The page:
Hi Everyone. I’ve always really liked blogs (like David D. Levine’s or Ian Creasey’s) that included notes about each of the author’s stories. To me, it feels kind of fun and historical. It’s nice to know that these things don’t just disappear. So this is my attempt at doing the same sort of thing. The story notes will be published on the blog’s main page as I write them, and then they will be linked-to in my bibliography.
- “Association of the Dead” was published in Clarkesworld Magazine #46
- Read it
- Listen to it
- Originally Published in July 2010
- 6200 words
- Science Fiction
- Rejected 1 time before selling
- Took five days to write the first draft (March 25th – March 29th, 2010)
- Finished revisions on May 2nd, 2010 ( with only minimal changes between first draft and final draft)
- Accepted on June 27th, 2010
The neon logic clusters cascaded through the extremities of Sumith’s perception as he sang sweet Code through the room, through the house, and out into the massed congregations of networked singers across the world.
The Code had tripped another threshold. Or so he’d been told. He’d long ago abandoned the ranks of dilettantes who stood back from the effort and sipped chemical so they could dream up fancy metaphors to describe the glorious totality of the Code. Now he sang the Code. He sang the Code in his sleep, and paused only a moment after waking before plunging in again. He sang it while he ate, and he sang it while he—
His home muted the orchestra of Code a moment before the rock crashed through his window, sprinkling his living room with pebbles of safe-shatter glass. A bleeding body, its clothes bloody and torn, slithered through his window. The face turned towards him. The pale whites of its eyes were highlighted by the dirt and dried gore caked on the face, the rust-colored bloodstains around its mouth. The face and the mouth were exact replicas of Sumith’s own… as exact as a molecular extruder could make them.
Origin Story (and other notes)
One day during my lunch break, I was browsing Wikipedia and I ran across the following List of Premature Obituaries: a list of people who, for whatever reason, had been declared dead while they were still alive (notable mentions: Alfred Nobel; Gabrielle Giffords; Ernest Hemingway; Mark Twain). Most of the stories are pretty silly: internet hoaxes or the accidental publication of pre-written obituaries. But one of them was super-cool!
Lal Bihari, Indian founder of the Association of the Dead, an organisation which highlights the plight of people in Uttar Pradesh who are incorrectly declared dead by relatives in order to steal their land, usually in collusion with corrupt officials. Bihari himself was officially dead from 1976 to 1994 as a result of his uncle’s attempt to acquire his land. Among various attempts to publicize his situation and demonstrate that he was alive, he stood for election against Rajiv Gandhi in 1989 (and lost). He was awarded the Ig Nobel Peace Prize in 2003 for his ‘posthumous’ activities.
And that led me to this article in TIME. Apparently, this is a thing in India. People will bribe the district clerks to declare someone dead. Bihari formed an organization to represent these “undead” victims. When I got home that day, I started writing this story. I’m not sure why it’s about zombies and cannibalism and social networking and virtual reality, but, you know…that stuff happens.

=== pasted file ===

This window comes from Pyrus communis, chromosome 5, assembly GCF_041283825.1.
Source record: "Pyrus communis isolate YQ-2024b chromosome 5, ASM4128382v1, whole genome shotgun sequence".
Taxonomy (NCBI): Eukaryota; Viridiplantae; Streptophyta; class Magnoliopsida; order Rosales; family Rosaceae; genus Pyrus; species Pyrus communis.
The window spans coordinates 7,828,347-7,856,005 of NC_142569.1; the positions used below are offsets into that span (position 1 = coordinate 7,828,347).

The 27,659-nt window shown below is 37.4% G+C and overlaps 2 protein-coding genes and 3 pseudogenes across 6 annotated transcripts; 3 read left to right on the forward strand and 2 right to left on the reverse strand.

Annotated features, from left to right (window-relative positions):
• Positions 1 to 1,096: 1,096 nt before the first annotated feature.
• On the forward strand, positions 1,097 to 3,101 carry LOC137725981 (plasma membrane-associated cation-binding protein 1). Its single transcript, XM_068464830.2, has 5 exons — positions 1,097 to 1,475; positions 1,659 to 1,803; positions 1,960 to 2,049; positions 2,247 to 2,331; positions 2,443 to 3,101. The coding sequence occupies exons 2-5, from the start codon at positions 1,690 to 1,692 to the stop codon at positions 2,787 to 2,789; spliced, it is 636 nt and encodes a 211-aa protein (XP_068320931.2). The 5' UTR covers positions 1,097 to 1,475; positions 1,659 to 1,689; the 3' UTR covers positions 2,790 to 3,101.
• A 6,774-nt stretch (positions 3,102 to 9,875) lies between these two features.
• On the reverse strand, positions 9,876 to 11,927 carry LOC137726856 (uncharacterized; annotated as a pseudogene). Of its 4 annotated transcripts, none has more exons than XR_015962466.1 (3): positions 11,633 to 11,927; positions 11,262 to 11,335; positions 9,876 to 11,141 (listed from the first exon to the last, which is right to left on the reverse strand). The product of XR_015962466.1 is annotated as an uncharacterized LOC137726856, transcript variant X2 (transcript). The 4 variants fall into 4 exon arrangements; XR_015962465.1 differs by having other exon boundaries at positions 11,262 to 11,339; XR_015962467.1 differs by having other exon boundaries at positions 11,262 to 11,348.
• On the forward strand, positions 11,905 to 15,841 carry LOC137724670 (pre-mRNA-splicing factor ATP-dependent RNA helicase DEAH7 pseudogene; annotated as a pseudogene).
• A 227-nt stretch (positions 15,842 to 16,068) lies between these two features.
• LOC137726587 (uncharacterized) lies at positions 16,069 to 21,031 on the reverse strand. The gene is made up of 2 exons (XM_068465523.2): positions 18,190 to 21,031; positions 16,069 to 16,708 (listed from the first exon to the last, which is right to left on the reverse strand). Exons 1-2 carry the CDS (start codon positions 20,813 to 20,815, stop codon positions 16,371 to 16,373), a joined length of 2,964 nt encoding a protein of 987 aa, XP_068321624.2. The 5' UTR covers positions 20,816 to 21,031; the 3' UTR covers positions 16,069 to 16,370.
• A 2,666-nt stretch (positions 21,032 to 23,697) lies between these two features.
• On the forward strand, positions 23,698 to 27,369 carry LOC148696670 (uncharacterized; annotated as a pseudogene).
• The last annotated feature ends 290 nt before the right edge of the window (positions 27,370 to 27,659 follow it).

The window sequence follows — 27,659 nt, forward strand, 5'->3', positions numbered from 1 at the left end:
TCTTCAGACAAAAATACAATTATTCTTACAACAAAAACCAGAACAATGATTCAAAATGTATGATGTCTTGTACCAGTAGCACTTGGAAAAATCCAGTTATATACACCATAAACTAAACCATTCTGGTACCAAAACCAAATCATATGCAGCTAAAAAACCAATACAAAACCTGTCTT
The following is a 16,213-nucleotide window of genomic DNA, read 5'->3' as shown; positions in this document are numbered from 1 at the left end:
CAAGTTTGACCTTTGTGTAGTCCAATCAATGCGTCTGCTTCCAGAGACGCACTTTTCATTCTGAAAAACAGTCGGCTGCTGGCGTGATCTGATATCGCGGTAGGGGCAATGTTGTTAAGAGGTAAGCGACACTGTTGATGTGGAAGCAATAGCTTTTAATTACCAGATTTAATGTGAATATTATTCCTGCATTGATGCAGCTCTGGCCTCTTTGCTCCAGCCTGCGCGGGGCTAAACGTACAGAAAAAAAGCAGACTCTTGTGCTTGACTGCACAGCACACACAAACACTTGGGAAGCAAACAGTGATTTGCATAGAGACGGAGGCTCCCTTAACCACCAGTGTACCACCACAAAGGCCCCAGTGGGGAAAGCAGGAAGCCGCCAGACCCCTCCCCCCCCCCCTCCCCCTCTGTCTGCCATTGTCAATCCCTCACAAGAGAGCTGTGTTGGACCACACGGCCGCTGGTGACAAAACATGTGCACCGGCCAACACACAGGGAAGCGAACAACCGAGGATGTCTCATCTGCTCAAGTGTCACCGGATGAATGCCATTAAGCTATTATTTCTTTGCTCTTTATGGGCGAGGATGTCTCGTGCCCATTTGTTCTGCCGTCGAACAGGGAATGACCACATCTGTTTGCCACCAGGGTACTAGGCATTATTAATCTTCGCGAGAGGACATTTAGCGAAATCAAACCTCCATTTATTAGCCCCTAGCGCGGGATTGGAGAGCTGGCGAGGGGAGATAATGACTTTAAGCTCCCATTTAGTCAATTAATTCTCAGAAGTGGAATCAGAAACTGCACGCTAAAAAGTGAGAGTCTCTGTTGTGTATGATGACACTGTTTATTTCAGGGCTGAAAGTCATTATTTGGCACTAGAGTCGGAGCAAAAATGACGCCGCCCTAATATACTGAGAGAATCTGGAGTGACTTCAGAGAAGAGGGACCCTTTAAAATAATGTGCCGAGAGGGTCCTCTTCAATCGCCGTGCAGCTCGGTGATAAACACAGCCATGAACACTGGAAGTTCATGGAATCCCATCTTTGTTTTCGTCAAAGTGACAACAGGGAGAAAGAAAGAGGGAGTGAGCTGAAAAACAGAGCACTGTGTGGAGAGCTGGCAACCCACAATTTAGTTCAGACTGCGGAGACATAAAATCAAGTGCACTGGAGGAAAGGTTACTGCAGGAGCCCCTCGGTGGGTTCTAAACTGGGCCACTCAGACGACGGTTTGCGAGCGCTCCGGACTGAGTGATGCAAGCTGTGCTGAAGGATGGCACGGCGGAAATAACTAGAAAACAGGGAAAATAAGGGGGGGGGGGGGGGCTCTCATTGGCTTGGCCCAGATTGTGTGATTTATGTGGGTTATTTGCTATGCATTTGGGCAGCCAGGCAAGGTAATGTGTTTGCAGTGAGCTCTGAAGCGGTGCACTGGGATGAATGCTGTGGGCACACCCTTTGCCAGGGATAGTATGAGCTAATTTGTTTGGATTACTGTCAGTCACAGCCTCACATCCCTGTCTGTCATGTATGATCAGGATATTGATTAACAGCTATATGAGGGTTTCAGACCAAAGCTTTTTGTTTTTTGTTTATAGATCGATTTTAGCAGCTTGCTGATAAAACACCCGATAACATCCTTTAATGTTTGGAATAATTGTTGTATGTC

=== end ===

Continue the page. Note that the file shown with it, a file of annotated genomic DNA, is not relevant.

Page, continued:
When Clarkesworld likes a story, it will hold it at the top of the slush until the end of the month. But when this happened to me, I didn’t know that, since they’d never before taken longer than nine days to reject a story of mine. I was on mission in South Asia while I watched this story steadily climb up to the top of the slush pile. And I remember thinking, while in a hotel room in Bangladesh, that I really didn’t think this story was going to sell. Keep in mind that, at that point, I’d only made 1 SFWA qualifying sale (to Nature) and that I’d only sold 2 stories at pro rates (the other story was published in the second issue of the now-defunct Redstone Science Fiction). Clarkesworld was (and is), like, a real magazine. One whose stories get reprinted and nominated for awards and read by real people. Up to that point, I really had no proof that any of my stories had ever been read by anyone that I didn’t know (publishing a story in Nature, while awesome, will not win you any recognition within the field).
So selling to Clarkesworld would be a huge step up for me, and I really didn’t think that this was going to be the story that did it. Honestly, it just did not seem that much better than any of the other stories I was writing at the time (actually, in my eyes, it felt worse).
On June 27th, I’d finished my mission and was spending ten days in Berlin, visiting a former roommate of mine. I was staying in a wonderful hotel: the EasyHotel. It’s basically just this super-tiny room that’s a bed and a bathroom and nothing more (the bed takes up 70% of the floorspace in the room). I’d wake up around noontime and go out and meet my friends at a cafe. And one day I woke up to an email from the editor of Clarkesworld (Neil Clarke) saying that he wanted to publish this story.
I don’t think I’ve ever been so happy in my life. The happiness was literally not expressible. I tried to explain it to my college friends, but I don’t think I quite conveyed it.
Anyway, other fun stuff: I debated back and forth for a few emails with Neil Clarke about how the story should be read in audio (since it uses a typographic convention–uppercase and lowercase letters–to distinguish between multiple characters with the same name). Finally, he just left it up to Clarkesworld’s audio editor, Kate Baker, to handle. I’ve never listened to the audio version, so I have no idea how she solved the problem.